Rights Group Urges Changes To KR Deal

With the UN close to a vote on an agreement to try former leaders of the Khmer Rouge, a human rights group Wednesday urged the General Assembly to change the agreement before considering it.

“Cambodians deserve the highest standards of justice to prosecute those responsible,” wrote Mike Jendrzejczyk, Washington director of the Asia division of Human Rights Watch. “They deserve to know the truth about what happened, and why. In­stead, this proposal represents the lowest standards yet for a tribunal.”

Human Rights Watch said in a statement that the agreement is expected to go before the human rights committee of the General Assembly this week, the last major hurdle for UN approval of the tribunal.

The agreement, reached March 17 in Phnom Penh, would create a tribunal within Cambodia’s existing courts staffed by a majority of local judges, an arrangement unlike tribunals formed for the Rwandan and Yugoslavian genocides and so tilted toward Cam­bodian control that critics have condemned it as a third-rate effort.

Others have said the trial should go forward, however, because it remains the last and best chance to try aging leaders of a regime blamed for the deaths of 1.7 million Cambodians.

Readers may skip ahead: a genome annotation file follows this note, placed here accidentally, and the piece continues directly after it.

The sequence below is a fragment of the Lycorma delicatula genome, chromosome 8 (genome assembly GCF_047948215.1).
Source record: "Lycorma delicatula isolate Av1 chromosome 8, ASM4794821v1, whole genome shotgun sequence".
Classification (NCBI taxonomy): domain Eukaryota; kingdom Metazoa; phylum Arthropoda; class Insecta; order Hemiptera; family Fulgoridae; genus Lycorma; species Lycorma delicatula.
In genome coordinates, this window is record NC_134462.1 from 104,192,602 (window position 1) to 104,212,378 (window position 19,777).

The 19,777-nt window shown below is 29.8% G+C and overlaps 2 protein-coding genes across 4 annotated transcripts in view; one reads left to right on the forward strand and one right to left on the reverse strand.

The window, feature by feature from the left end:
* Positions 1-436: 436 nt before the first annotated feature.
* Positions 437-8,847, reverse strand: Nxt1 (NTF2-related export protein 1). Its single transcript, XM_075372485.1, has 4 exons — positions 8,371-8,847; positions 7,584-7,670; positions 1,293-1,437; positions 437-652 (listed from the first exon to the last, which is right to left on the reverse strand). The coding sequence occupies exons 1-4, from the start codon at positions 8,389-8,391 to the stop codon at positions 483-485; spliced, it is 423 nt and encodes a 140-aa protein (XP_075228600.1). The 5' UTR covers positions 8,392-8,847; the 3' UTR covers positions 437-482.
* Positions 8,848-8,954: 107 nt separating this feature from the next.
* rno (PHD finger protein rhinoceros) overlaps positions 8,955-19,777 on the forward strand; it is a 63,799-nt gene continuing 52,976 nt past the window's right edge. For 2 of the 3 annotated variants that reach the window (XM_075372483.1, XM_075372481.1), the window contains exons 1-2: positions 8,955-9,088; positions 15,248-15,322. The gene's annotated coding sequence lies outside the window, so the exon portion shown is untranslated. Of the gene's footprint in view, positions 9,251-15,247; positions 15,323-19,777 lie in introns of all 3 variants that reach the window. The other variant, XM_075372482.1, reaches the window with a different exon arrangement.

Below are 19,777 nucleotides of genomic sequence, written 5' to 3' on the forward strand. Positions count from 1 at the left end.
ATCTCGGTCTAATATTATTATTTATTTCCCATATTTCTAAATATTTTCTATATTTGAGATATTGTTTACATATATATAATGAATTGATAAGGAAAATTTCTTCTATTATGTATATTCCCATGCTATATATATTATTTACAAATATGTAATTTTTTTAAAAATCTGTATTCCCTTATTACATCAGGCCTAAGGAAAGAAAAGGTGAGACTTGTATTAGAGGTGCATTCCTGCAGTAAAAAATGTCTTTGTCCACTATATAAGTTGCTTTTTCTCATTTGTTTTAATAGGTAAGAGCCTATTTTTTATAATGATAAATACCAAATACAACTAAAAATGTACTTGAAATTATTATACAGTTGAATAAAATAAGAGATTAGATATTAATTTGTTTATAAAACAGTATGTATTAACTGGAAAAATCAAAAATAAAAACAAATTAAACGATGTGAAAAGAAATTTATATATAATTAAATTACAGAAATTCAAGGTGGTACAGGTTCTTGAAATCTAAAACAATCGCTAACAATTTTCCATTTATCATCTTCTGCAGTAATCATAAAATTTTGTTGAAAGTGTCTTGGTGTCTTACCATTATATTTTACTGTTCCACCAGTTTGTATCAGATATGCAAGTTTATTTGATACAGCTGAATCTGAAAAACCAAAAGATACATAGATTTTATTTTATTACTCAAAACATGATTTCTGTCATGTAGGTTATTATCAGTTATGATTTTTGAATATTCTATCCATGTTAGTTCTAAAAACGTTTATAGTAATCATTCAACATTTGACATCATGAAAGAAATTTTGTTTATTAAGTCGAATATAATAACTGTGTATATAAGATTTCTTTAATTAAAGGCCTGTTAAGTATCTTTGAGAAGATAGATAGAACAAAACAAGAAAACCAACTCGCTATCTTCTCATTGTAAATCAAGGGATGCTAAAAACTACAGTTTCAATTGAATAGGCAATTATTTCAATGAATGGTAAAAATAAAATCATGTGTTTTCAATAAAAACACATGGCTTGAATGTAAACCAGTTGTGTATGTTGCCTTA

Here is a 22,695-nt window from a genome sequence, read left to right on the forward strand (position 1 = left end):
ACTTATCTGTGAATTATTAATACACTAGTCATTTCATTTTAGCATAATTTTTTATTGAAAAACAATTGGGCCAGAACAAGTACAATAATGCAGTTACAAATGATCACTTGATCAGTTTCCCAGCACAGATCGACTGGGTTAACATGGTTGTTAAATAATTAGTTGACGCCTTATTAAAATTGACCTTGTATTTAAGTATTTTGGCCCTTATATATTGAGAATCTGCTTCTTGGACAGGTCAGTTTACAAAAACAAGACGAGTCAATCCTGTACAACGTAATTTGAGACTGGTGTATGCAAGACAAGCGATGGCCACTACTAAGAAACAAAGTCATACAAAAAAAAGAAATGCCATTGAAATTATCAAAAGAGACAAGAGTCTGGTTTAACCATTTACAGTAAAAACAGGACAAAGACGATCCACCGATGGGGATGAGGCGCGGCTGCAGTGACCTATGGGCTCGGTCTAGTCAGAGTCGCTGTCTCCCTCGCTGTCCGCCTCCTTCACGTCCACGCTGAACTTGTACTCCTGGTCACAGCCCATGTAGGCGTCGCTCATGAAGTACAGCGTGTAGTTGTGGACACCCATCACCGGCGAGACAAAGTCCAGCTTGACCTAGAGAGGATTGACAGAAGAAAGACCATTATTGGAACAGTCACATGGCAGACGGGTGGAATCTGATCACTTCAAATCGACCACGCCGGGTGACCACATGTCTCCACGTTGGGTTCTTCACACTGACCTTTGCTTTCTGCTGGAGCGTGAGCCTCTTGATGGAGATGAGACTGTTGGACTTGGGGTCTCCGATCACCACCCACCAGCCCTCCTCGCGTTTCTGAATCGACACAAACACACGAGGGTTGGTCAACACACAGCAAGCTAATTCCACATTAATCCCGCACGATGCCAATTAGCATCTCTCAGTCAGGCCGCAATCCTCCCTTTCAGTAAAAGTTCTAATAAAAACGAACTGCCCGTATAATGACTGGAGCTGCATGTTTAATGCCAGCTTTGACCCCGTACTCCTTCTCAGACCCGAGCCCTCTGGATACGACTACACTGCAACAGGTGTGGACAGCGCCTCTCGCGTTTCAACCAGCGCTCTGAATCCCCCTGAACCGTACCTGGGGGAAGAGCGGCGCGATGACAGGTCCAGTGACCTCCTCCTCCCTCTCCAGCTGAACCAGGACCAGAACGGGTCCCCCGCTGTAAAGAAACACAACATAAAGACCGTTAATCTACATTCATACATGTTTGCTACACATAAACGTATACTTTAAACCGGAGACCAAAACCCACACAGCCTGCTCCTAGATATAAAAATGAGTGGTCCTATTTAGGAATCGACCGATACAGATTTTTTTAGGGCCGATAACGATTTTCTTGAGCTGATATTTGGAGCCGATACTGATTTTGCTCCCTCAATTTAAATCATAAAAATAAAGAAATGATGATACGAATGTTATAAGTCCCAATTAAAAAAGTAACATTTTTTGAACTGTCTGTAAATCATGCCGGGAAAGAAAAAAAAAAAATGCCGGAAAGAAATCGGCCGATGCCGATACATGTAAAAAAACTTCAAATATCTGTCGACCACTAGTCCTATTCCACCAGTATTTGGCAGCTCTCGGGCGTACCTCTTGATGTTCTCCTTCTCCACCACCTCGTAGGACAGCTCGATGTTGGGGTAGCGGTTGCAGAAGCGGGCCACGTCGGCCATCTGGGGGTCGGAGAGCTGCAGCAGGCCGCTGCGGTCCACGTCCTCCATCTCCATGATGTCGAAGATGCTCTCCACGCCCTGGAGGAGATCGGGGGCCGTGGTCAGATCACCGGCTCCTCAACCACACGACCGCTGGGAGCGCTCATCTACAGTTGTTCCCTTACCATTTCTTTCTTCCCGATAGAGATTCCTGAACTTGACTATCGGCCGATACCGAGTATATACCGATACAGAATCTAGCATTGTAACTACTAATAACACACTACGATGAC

UN Secretary-General Kofi Annan, the man who ordered his negotiators to reach an agreement after nearly six years of talks, has given the draft agreement only tenuous support because it relies heavily on the corruption-plagued Cambodian judiciary.

“I cannot but recall the reports of my Special Representative for human rights in Cambodia, who has consistently found there to be little respect on the part of Cam­bo­dian courts for the most elementary features of the right to a fair trial,” Annan wrote of the agreement one month ago in a letter to the UN General Assembly.

The agreement fares poorly as well among human rights groups, who say it fails to adhere to internationally accepted principles of justice.

Jendrzejczyk said in a statement the draft is based on confusing and contradictory laws and does little to protect witnesses, victims and court personnel.

If UN member states approve the agreement it would next go to Cambodia’s National Assembly for debate.

Plans for a tribunal nearly died last year when the UN pulled out of talks after months of frustration and delay.

The General Assembly, led by Japan, the US, France and others, ordered Annan to return to the negotiating table and reach an agreement with Cambodian negotiators. The agreement emerged less than three months after talks resumed.

The agreement could still be changed as it has been initialed but not yet signed by either side. Major amendments were debated as late as January, when Annan instructed his negotiators to propose that a majority of the tribunal judges come from outside Cam­bodia.

Control of the court has long been a major point of contention, and the last-minute UN proposal was firmly rejected by Cambodian negotiators, according to a statement from Annan.

The agreement now calls for seven Cambodian judges and five international ones in the Extraor­dinary Chambers. It also allows the UN to withdraw from the tribunal at any point.

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